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Saudi Journal of Kidney Diseases and Transplantation
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ORIGINAL ARTICLE  
Year : 2016  |  Volume : 27  |  Issue : 3  |  Page : 460-466
Is there an association between Vitamin D level and inflammatory markers in hemodialysis patients? A cross-sectional study


Department of Nephrology, Alhada Military Hospital, Taif, Saudi Arabia

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Date of Web Publication13-May-2016
 

   Abstract 

Vitamin D deficiency is very prevalent among the patients with end-stage renal disease. The etiology of this is multifactorial, including nutritional deficiency, insufficient expo- sure to sunlight, race, obesity and not the least, impaired Vitamin D synthesis and metabolism in chronic kidney disease patients. We hypothesized that lower Vitamin D level will be associated with higher inflammatory burden and low immunological response to hepatitis B vaccination in hemodialysis (HD) population. The study was carried out in March 2013 among 100 HD patients who were identified to be eligible for the study. This was a cross-sectional study analyzing the relationship between Vitamin D level and inflammatory markers in HD patients. A relationship between Vitamin D level and markers of mineral bone disorder was also analyzed. We also analyzed the relationship between Vitamin D level and hemoglobin and erythropoietin dosage. Hemoglobin, transferrin saturation, and erythropoietin dose were used to study the relationship between Vitamin D and markers of anemia. Antibodies to hepatitis B surface antigen were measured to study the response between Vitamin D level and immune response to hepatitis B vaccine. Vitamin D levels were significantly lower in females compared to males (P = 0.009) and diabetics compared to non-diabetics (P = 0.02). No significant association was observed between Vitamin D levels with immune response to hepatitis B vaccine (P = 0.89), C-reactive protein (P = 0.19), serum albumin (P = 0.17), hemoglobin level (P = 0.18,) and erythropoietin requirement (P = 0.87), parathyroid hormone (PTH) levels (P = 0.57), calcium levels (P = 0.79) and phosphate level (P = 0.1).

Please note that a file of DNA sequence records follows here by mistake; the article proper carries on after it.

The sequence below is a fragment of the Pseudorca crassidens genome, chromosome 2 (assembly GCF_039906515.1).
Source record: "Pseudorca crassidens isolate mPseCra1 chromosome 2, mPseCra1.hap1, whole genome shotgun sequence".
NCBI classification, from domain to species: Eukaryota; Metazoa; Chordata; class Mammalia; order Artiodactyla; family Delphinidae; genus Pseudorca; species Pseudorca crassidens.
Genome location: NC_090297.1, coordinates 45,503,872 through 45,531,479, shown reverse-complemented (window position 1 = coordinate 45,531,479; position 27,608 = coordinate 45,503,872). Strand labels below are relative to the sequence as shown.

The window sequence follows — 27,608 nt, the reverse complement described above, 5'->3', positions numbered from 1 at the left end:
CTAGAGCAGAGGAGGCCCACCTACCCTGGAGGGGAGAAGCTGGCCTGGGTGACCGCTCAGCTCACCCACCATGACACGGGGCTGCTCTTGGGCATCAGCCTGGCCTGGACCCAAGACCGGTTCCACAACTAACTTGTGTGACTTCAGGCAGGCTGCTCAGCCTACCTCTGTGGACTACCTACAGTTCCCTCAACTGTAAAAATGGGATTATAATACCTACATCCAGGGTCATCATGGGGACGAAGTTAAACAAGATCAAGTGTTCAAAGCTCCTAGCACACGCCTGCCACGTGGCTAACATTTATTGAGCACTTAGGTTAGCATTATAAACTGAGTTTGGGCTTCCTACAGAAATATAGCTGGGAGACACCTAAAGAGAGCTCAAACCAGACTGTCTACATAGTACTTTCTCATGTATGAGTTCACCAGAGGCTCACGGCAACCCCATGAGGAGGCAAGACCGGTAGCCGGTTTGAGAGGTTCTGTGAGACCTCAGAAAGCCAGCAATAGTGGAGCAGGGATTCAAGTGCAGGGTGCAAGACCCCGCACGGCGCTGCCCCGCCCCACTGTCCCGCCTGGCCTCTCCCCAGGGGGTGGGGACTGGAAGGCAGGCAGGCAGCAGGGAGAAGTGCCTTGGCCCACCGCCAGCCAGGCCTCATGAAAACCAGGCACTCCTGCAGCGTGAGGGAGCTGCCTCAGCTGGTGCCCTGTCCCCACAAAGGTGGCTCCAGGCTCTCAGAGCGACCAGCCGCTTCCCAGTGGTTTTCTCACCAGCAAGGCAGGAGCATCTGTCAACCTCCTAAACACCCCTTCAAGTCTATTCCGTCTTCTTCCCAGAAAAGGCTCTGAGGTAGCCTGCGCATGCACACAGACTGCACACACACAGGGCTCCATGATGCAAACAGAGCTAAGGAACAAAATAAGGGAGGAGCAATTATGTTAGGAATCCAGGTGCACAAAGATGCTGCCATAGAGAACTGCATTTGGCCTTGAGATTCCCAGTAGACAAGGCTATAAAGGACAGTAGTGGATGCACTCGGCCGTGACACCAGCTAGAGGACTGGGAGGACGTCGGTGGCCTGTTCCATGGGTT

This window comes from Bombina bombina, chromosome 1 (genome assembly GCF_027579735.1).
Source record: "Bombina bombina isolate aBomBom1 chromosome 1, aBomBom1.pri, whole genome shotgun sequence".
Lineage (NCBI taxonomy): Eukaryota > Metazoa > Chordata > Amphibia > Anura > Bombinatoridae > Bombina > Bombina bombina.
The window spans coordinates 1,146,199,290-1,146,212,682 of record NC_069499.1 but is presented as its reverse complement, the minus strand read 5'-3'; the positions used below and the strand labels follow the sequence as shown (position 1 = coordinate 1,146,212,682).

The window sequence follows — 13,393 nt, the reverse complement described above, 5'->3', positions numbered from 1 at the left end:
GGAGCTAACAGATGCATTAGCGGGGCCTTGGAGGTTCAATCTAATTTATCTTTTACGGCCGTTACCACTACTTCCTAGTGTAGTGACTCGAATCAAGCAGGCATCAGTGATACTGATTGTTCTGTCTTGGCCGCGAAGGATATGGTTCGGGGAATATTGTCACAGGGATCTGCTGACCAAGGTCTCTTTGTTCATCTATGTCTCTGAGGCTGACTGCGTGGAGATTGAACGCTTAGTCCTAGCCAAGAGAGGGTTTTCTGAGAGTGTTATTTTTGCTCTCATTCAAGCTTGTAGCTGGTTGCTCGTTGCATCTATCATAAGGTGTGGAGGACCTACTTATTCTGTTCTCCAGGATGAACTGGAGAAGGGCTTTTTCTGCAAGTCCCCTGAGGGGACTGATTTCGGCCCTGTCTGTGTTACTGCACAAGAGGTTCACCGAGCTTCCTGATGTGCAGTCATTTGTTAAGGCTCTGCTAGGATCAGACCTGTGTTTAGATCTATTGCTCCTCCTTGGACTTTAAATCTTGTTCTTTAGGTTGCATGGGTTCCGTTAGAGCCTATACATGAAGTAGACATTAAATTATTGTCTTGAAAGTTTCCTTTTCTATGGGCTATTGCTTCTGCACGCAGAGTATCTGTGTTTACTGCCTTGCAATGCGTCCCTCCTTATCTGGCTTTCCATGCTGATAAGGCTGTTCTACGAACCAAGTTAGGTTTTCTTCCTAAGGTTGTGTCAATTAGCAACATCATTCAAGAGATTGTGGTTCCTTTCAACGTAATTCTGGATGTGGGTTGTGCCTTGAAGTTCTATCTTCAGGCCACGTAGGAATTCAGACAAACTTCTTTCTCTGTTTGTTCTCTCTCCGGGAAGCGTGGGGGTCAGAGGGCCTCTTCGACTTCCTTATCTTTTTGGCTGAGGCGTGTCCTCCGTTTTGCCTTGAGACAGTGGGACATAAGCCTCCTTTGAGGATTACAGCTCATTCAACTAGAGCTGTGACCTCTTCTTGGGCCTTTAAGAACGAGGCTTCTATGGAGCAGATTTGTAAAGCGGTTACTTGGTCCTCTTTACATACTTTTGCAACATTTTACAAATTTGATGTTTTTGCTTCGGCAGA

How to cite this article: